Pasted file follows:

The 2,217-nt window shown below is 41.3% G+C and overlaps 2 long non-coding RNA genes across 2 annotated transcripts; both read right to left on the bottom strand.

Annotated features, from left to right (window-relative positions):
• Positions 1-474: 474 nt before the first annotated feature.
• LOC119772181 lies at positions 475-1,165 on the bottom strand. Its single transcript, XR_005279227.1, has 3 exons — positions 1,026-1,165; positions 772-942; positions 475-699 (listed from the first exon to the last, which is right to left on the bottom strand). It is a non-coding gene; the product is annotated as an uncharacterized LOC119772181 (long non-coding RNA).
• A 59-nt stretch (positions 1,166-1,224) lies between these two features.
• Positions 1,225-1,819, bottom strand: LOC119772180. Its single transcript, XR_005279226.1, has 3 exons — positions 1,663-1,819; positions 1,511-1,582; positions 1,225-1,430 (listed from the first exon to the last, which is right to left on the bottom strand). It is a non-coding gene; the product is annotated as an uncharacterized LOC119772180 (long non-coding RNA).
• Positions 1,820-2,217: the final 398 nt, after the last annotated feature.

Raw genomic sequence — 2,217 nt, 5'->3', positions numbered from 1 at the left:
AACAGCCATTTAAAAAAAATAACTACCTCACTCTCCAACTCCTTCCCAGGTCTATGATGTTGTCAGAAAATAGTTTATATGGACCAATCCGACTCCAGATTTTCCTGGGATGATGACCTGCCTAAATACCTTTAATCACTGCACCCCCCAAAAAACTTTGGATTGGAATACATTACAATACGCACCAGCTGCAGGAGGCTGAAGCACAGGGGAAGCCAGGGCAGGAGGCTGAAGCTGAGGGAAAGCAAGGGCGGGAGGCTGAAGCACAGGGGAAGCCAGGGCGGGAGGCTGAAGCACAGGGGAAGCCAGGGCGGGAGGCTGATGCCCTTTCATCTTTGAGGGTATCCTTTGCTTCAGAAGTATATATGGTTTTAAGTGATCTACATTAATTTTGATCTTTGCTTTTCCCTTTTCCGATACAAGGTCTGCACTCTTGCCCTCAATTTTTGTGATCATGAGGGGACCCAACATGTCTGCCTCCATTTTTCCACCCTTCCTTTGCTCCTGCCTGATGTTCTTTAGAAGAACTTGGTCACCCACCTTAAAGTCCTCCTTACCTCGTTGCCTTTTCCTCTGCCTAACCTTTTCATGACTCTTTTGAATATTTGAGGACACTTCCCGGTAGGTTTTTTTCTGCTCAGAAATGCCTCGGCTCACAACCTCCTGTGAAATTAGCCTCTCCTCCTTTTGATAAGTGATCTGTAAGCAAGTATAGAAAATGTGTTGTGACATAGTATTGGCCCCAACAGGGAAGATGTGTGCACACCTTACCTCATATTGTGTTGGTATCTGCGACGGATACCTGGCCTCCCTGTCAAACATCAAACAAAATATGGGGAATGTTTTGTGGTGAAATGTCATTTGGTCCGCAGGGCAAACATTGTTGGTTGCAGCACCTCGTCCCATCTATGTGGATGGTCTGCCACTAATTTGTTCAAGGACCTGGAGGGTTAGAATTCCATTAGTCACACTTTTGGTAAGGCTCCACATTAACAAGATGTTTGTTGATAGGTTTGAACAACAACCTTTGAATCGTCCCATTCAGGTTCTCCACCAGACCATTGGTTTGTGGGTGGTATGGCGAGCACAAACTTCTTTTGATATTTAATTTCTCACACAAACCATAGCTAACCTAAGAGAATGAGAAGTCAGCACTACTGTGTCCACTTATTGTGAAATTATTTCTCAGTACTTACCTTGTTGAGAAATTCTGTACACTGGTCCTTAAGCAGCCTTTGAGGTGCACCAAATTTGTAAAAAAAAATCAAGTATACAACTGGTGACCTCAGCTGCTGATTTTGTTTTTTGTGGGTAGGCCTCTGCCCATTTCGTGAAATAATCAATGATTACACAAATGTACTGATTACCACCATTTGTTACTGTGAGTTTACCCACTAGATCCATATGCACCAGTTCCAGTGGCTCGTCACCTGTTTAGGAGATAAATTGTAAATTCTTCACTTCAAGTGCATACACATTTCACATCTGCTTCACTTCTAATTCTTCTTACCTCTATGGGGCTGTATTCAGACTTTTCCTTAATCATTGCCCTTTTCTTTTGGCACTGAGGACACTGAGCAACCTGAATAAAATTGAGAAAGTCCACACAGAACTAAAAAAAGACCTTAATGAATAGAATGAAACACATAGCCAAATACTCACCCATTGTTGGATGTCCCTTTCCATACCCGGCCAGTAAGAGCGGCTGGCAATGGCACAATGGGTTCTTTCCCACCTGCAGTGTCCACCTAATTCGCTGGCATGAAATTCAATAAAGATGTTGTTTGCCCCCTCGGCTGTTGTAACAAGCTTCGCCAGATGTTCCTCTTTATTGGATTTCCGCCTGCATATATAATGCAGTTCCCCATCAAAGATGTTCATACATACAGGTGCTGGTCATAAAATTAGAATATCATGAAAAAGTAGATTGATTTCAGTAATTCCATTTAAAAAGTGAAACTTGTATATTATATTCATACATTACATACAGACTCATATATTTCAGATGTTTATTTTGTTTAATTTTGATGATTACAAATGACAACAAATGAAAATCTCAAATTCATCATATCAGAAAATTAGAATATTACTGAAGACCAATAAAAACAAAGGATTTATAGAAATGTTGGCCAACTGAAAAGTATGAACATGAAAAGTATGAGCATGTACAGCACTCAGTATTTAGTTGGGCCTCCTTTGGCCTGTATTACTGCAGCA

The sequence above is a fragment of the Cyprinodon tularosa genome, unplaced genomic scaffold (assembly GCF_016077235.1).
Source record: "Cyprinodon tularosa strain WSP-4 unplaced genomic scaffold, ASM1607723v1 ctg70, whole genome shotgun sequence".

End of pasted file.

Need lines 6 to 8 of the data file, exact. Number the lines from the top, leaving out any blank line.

• Positions 1,225-1,819, bottom strand: LOC119772180. Its single transcript, XR_005279226.1, has 3 exons — positions 1,663-1,819; positions 1,511-1,582; positions 1,225-1,430 (listed from the first exon to the last, which is right to left on the bottom strand). It is a non-coding gene; the product is annotated as an uncharacterized LOC119772180 (long non-coding RNA).
• Positions 1,820-2,217: the final 398 nt, after the last annotated feature.

Raw genomic sequence — 2,217 nt, 5'->3', positions numbered from 1 at the left: